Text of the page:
Mastering Roof Inspections: Hail Damage, Part 8

by Kenton Shepard and Nick Gromicko, CMI® 


The purpose of the series “Mastering Roof Inspections” is to teach home inspectors, as well as insurance and roofing professionals, how to recognize proper and improper conditions while inspecting steep-slope, residential roofs. This series covers roof framing, roofing materials, the attic, and the conditions that affect the roofing materials and components, including wind and hail. 



We’ve talked about viewing evidence of a storm's direction by examining collateral damage. The same is true with the roof. You’ll usually see that damage is more serious on slopes facing the same direction. This is the direction from which the hail came. If opposite-facing slopes both have damage, you may be looking at damage from different storms. It’s possible that hail from one storm carried more impact-energy than hail from another. Look for differences in the age of damage.

It’s also possible that there was little wind and that hail fell nearly straight down.

Random Fall Pattern

The fall pattern should be random.  Hail falls from thousands of feet in the air, so the pattern of damage across the roof should be random. If you see geometrical patterns of damage, examine the damage closely for evidence of causes other than hail.

Intentional Damage

Roofs are sometimes intentionally damaged by those wanting to defraud insurance companies to get a new roof. If you see damage that is concentrated in areas away from the roof edge,

or areas in which damage appears as a series of short arcs, or …

…damage which appears as separate groups, you should examine individual marks closely for signs of intentional damage. The details of intentional damage will vary with the type of roof-covering material.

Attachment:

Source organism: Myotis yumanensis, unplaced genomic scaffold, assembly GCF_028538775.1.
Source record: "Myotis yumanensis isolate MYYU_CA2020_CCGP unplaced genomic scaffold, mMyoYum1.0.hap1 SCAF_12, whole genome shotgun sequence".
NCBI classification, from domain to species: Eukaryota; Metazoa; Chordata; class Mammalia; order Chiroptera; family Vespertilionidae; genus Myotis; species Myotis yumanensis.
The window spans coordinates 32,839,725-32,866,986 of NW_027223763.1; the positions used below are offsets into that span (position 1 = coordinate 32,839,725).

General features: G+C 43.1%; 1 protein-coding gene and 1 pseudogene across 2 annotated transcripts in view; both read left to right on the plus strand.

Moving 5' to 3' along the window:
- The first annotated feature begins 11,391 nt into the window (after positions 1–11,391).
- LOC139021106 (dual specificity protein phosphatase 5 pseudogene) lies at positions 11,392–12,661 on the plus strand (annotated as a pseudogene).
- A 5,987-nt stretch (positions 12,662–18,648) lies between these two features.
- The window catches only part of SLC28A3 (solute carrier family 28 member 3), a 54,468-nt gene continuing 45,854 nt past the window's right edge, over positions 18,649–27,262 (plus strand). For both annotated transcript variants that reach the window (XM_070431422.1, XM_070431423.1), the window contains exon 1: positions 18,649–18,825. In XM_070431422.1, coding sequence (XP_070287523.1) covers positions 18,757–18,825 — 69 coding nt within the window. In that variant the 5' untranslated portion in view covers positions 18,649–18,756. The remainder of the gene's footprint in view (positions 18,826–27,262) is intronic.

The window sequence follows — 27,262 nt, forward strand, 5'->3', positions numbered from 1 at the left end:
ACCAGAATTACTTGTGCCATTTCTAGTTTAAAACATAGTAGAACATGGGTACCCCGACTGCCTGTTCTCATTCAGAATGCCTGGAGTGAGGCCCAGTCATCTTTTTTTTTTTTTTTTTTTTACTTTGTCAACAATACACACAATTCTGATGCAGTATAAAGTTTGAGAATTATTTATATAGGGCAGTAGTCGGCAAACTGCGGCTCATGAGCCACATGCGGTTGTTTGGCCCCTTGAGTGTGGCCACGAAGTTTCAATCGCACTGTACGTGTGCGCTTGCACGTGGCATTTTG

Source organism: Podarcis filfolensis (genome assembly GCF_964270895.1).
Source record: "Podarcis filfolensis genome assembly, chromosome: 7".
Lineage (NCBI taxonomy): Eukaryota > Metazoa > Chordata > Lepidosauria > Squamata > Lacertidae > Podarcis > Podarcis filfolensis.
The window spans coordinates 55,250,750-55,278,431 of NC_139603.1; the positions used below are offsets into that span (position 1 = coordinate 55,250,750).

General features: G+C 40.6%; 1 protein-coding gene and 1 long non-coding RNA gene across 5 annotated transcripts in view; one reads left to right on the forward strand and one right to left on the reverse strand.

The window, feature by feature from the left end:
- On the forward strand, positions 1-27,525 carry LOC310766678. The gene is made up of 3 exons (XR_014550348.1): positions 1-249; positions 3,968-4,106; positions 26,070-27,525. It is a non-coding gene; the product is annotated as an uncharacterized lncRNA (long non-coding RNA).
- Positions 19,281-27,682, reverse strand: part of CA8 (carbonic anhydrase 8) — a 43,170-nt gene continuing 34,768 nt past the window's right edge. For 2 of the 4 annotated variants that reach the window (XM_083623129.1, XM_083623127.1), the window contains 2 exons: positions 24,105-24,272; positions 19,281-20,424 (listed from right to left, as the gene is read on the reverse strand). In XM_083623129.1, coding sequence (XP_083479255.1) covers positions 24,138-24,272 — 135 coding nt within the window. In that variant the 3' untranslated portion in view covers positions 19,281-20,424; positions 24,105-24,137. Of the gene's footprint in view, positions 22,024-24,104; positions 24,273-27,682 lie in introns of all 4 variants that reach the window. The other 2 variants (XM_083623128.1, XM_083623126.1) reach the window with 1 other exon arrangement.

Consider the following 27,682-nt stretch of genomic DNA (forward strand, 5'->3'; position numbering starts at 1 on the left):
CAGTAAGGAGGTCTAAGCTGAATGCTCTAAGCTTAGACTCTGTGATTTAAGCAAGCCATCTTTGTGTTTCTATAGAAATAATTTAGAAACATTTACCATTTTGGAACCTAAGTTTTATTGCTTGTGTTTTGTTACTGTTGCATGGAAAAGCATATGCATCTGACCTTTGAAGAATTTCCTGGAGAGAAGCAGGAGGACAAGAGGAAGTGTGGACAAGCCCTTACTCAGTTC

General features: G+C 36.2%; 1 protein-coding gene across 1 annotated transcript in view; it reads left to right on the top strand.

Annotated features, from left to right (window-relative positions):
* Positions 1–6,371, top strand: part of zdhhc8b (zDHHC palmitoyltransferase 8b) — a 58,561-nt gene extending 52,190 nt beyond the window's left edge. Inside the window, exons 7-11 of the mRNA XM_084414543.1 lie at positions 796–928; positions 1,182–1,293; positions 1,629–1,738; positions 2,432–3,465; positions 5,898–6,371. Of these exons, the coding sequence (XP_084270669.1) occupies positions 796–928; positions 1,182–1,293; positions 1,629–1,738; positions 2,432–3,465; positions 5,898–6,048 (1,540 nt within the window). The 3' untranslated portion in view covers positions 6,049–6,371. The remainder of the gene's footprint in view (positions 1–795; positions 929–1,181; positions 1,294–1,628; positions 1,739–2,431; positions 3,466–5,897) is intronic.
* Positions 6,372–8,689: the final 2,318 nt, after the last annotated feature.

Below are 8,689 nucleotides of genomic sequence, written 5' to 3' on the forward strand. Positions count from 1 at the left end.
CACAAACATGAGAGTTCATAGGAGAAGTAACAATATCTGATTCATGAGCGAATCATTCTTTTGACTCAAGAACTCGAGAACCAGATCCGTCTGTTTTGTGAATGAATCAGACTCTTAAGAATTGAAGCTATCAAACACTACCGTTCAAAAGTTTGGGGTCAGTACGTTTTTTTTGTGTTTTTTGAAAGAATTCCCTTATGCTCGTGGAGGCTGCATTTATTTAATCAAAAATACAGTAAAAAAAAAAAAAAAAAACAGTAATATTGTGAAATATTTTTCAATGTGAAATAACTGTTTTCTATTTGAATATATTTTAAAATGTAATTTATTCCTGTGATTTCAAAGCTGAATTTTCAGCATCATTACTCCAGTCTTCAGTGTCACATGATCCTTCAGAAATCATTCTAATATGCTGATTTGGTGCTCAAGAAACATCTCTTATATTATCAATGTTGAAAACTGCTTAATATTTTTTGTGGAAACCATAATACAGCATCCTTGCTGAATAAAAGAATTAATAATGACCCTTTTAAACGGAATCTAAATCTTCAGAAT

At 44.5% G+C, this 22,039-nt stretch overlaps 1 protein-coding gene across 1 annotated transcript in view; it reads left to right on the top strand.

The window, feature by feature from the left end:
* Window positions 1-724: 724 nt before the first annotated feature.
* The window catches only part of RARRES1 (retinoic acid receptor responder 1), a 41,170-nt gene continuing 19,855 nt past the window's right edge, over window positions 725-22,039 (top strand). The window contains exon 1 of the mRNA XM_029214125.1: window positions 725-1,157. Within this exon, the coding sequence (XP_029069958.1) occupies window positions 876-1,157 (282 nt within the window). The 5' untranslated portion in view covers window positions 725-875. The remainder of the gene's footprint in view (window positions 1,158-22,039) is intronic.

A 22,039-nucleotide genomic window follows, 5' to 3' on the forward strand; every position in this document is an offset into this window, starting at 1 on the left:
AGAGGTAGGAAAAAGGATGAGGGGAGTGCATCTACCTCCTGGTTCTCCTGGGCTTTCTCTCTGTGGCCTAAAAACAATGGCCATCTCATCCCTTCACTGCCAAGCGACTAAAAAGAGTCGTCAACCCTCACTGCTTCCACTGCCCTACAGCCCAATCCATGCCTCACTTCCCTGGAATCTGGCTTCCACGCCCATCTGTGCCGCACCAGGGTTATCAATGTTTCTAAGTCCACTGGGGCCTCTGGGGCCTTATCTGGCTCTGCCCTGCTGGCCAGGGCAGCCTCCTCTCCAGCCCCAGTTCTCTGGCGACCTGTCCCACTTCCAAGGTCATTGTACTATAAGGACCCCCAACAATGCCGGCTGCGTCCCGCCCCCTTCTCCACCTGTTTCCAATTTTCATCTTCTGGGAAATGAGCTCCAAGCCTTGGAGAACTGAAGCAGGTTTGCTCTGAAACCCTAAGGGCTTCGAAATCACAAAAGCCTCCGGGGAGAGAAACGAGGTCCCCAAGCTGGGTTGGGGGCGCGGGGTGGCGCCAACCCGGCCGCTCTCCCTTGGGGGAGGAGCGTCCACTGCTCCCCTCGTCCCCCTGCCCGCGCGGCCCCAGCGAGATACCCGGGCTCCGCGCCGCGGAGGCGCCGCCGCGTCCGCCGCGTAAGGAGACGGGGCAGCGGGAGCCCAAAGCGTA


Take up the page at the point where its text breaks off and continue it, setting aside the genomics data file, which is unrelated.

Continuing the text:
Again, damage should be random across the roof. Hailstones may hit any part of the roof-covering material, including its edges, and you may see one indentation overlapping another. If you see damage which appears only in the same part of different shingles, look closely for evidence of other types of damage.

Age of Damage

The appearance of older damage usually is indicated by color. Hailstrikes often remove oxidation and particulates or expose new material, leaving the area of the strike a different color from the  surrounding material.

Over time, the damaged materials will re-oxidize and become re-covered with particulates.  So, although some evidence of damage may remain visible, older damage may look different from newer damage. The appearance of the difference will vary with the type of roof-covering material installed.


Learn how to master a roof inspection from beginning to end by reading the entire InterNACHI series: Mastering Roof Inspections.

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Mastering Roof Inspections
Roofing Underlayment Types
Inspecting Underlayment on Roofs
Fall-Arrest Systems
Roofing (consumer-targeted)
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